Illinois lawmakers face a Friday deadline and a half-dozen major issues are still pending. Here's where they stood on Wednesday:
BUDGET: Illinois Democrats defended their proposed state budget, calling it an honest spending plan that'll reduce the billions in unpaid bills. Republicans criticized the $35.4 billion general funds budget, saying that it increases spending yet again. Democrats are using a one-time unanticipated increase in tax revenue known as the "April surprise" to pay down $1.2 billion in old bills this year.
PENSIONS: While both chambers remained at odds on an approach to solving the state's nearly $100 billion pension problem, a plan to make universities and community colleges pick up their own pension costs has emerged. Also three smaller pension bills awaited a Senate vote after moving out of committee. | Update:Lawmakers fail to reach deal; Gov. vows to call them together to work it out
GUNS: The Illinois Senate president met with lawmakers Wednesday to attempt compromise on a plan allowing people to carry concealed guns. Lawmakers have until June 9 after a federal appeals court deemed Illinois' concealed carry ban unconstitutional. A day earlier, a Senate committee rejected a version that allows the public possession of weapons and invalidates local ordinances. The same committee advanced a plan excluding the pre-emption of local laws. | UPDATE:Concealed Carry Bill Sent to Governor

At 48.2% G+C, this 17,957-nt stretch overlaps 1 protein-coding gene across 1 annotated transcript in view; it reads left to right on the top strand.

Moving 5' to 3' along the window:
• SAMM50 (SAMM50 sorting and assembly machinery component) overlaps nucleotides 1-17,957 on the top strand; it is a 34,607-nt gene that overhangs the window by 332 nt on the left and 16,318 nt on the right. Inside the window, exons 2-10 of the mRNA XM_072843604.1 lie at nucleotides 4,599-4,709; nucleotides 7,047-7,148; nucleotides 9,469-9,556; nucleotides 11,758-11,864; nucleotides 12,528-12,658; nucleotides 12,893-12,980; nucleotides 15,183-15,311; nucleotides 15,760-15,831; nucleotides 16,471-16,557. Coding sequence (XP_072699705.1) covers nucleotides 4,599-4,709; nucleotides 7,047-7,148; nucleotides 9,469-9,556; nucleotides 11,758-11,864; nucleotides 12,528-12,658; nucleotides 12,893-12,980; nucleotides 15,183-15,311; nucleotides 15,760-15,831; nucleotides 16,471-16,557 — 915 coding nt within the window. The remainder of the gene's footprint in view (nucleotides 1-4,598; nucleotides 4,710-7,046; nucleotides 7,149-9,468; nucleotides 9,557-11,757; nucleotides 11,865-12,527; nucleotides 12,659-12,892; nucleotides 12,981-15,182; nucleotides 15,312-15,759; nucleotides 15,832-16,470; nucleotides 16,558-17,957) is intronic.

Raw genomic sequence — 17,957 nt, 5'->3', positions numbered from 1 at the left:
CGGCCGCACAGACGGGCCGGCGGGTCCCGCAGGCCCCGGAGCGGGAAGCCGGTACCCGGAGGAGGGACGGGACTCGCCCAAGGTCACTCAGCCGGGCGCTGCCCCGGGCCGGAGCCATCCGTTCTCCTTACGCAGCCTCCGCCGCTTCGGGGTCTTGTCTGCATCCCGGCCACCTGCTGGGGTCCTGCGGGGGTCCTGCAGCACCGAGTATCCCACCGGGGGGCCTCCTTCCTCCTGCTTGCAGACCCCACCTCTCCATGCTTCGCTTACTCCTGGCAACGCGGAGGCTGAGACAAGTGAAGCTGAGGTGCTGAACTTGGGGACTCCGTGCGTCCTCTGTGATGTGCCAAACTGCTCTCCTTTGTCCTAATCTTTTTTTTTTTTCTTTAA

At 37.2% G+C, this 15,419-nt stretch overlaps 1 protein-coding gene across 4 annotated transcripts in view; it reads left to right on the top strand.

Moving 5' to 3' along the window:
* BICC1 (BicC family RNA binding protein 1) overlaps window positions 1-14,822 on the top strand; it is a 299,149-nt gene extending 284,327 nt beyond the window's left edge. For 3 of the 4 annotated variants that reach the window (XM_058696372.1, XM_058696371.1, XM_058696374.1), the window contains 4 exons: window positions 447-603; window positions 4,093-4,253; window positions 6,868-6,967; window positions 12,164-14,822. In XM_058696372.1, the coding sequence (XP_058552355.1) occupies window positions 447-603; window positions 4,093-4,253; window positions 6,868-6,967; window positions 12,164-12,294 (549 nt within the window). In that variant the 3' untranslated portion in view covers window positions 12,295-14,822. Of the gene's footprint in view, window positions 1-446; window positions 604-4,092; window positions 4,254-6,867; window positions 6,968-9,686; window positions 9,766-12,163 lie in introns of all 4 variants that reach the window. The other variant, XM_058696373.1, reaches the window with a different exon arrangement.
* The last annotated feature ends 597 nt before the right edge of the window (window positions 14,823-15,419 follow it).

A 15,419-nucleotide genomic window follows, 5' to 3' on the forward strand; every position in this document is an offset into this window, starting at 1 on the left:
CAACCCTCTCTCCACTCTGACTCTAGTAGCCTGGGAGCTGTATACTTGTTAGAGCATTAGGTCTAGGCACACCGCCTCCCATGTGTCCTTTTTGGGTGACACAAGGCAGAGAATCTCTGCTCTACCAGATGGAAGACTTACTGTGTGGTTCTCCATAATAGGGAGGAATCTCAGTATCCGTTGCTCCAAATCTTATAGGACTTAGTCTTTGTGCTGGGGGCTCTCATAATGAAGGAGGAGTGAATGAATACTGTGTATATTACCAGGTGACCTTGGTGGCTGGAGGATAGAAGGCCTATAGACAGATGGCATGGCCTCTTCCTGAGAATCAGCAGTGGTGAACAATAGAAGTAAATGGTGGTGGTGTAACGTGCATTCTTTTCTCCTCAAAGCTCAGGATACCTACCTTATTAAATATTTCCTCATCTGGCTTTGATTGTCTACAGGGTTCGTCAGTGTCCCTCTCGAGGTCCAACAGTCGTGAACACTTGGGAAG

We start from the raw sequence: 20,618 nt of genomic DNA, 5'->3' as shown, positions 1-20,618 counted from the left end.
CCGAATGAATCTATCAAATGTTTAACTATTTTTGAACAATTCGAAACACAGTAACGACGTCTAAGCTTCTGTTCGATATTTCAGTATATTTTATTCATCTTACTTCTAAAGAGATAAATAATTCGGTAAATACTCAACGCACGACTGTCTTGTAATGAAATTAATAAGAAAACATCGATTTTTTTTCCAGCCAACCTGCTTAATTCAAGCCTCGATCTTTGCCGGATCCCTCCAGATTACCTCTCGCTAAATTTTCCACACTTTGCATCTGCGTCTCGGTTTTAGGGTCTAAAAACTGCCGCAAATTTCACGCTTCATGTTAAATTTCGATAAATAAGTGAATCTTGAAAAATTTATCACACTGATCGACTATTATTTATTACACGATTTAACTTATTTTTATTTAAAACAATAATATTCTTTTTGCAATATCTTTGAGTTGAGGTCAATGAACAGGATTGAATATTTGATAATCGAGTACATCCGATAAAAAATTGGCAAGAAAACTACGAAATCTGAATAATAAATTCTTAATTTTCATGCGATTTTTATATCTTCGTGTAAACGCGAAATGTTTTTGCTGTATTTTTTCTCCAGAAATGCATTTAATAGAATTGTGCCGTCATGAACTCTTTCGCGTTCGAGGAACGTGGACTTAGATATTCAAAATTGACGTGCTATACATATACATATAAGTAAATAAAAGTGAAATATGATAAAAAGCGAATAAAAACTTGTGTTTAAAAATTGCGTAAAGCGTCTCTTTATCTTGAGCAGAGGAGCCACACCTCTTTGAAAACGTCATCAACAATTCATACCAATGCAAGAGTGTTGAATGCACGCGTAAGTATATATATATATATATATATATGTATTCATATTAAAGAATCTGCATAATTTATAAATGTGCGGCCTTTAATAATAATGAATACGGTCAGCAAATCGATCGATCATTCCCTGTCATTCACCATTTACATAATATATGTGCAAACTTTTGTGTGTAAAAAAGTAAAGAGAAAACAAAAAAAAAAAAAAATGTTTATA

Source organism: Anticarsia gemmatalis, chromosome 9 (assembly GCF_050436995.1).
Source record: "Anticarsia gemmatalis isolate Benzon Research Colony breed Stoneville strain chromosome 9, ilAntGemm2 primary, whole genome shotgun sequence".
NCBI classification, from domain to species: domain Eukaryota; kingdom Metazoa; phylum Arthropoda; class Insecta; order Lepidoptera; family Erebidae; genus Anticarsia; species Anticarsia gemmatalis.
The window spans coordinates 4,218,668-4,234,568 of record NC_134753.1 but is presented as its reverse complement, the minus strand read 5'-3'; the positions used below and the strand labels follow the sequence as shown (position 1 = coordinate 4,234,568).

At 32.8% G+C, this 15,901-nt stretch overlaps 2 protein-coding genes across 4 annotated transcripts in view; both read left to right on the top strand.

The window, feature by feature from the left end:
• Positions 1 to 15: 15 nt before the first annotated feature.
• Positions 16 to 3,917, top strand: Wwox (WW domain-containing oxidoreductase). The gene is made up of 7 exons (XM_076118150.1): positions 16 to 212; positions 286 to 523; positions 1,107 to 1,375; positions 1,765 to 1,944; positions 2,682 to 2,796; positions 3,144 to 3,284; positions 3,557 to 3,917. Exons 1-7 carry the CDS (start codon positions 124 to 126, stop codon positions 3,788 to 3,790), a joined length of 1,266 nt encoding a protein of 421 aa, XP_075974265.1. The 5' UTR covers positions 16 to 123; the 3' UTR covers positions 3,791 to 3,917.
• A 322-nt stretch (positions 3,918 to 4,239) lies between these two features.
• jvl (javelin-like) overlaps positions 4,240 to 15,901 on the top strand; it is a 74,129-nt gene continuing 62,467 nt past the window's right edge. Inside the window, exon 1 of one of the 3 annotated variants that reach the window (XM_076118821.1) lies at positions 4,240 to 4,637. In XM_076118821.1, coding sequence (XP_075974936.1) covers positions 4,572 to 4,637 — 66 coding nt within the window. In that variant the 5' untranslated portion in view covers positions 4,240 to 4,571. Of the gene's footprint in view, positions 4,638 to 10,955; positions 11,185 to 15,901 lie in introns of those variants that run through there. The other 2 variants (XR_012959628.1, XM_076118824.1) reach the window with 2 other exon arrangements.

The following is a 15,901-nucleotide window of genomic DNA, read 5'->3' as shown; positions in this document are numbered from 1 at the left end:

GAMBLING: A plan calling for five new casinos moved out of a House committee Wednesday and sponsors say they're working out final details including on tax rates and transparency. They also said there's no way that the proposed Chicago casino will be pulled out for a separate bill after the head of the Illinois Gaming Board made that suggestion a day earlier. | UPDATE: Gambling Expansion Won't Be Called for Vote
GAY MARRIAGE: No House vote yet on a proposal that would make Illinois the 13th U.S. state to allow same-sex marriage. On Wednesday, a group of Chicago-area pastors who've been targeting House Black Caucus members protested outside a co-sponsor's office. A day earlier, an undecided caucus member said he was in favor. The Senate approved the measure in February. | UPDATE: Gay Marriage Bill Won't Get Vote This Session
FRACKING: House lawmakers haven't yet voted on a groundbreaking compromise to regulate high-volume oil and gas drilling. Supporters say regulated "fracking" would bring jobs to depressed areas while some opponents worry about water pollution. | UPDATE: House lawmakers approved a bill, sending it to the Senate.
The Associated Press contributed to this report.